306. The EEC of Ierapetra must be strengthened and continue to function

The Environmental Education Center of Ierapetra must be strengthened and continue to function. Almost all citizens of Lassithi, are well aware of the role, work and the importance of play in EEC of Ierapetra, an institution with experience over three years and as one who brings a new attitude and perception towards the environment for students, professors and the society in which it operates. 5780 students, 1190 teachers and over 2200 people attended the 3 years of EEC of Ierapetra in environmental programs.

Εδώ και λίγες μέρες διαδραματίζεται ένα θέατρο του παραλόγου στο χώρο της περιβαλλοντικής εκπαίδευσης. Διαρρέονται πολλές φήμες περί κλεισίματος των Κ.Π.Ε., περί σύμπτυξης για ένα ΚΠΕ σε κάθε νομό, περί αναπροσαρμογής τους στις νέες οικονομικές συνθήκες αλλά και στις απαιτήσεις της Δια Βίου Μάθησης, περί μείωσης του αριθμού των μελών των Π.Ο., περί μη απόσπασης δασκάλων στα ΚΠΕ, περί αλλαγής του χαρακτήρα, της φιλοσοφίας αλλά και των στόχων τους.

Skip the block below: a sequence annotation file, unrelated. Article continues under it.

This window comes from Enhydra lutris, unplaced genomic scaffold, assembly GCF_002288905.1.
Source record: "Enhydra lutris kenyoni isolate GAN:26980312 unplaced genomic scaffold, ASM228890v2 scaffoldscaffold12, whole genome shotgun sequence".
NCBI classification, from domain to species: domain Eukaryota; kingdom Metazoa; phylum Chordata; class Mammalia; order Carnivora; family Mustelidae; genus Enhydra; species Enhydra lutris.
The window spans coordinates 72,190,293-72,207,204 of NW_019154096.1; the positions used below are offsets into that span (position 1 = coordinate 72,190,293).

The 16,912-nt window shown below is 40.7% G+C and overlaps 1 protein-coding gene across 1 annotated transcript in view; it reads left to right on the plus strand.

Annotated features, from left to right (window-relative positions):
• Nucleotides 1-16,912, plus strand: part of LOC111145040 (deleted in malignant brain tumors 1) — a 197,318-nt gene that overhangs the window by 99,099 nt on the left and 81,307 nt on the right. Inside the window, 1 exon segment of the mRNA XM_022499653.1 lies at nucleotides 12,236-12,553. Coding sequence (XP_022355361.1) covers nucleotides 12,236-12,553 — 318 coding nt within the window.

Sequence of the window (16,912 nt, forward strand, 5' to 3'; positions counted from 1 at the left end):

Τα Κ.Π.Ε. αποτέλεσαν –εδώ και αρκετά χρόνια– και συνεχίζουν να αποτελούν φορείς μια άλλης αντίληψης αλλά και μιας πρακτικής εφαρμογής της βιωματικής αειφορικής εκπαίδευσης, κυρίως χάρη στην προσωπική, ακάματη εργασία των υπευθύνων τους και των μελών των Παιδαγωγικών τους Ομάδων. Η συσσωρεμένη εμπειρία και το έργο τους μπορούν να αποτελέσουν τη μαγιά για την αναβάθμιση του θεσμού της Περιβαλλοντικής Εκπαίδευσης αλλά και του αειφορικού χαρακτήρα του σχολείου γενικότερα.

Σχεδόν όλοι οι πολίτες του Ν. Λασιθίου, γνωρίζουν πολύ καλά, το ρόλο, το έργο και τη σημασία που έχει διαδραματίσει το Κ.Π.Ε. Ιεράπετρας, ως θεσμός με εμπειρία άνω των 3 χρόνων και ως παράγοντας που αναδεικνύει μια νέα στάση και αντίληψη απέναντι στο περιβάλλον για τους μαθητές, τους εκπ/κούς αλλά και την κοινωνία με την οποία συνεργάζεται.

5780 μαθητές, 1190 εκπαιδευτικοί και πάνω από 2200 πολίτες πήραν μέρος τα 3 χρόνια λειτουργίας του ΚΠΕ Ιεράπετρας στα περιβαλλοντικά του προγράμματα.
Είχε μια από τις μεγαλύτερες πανελλαδικά απορροφητικότητες των ευρωπαϊκών κονδυλίων που άγγιξε το 97%.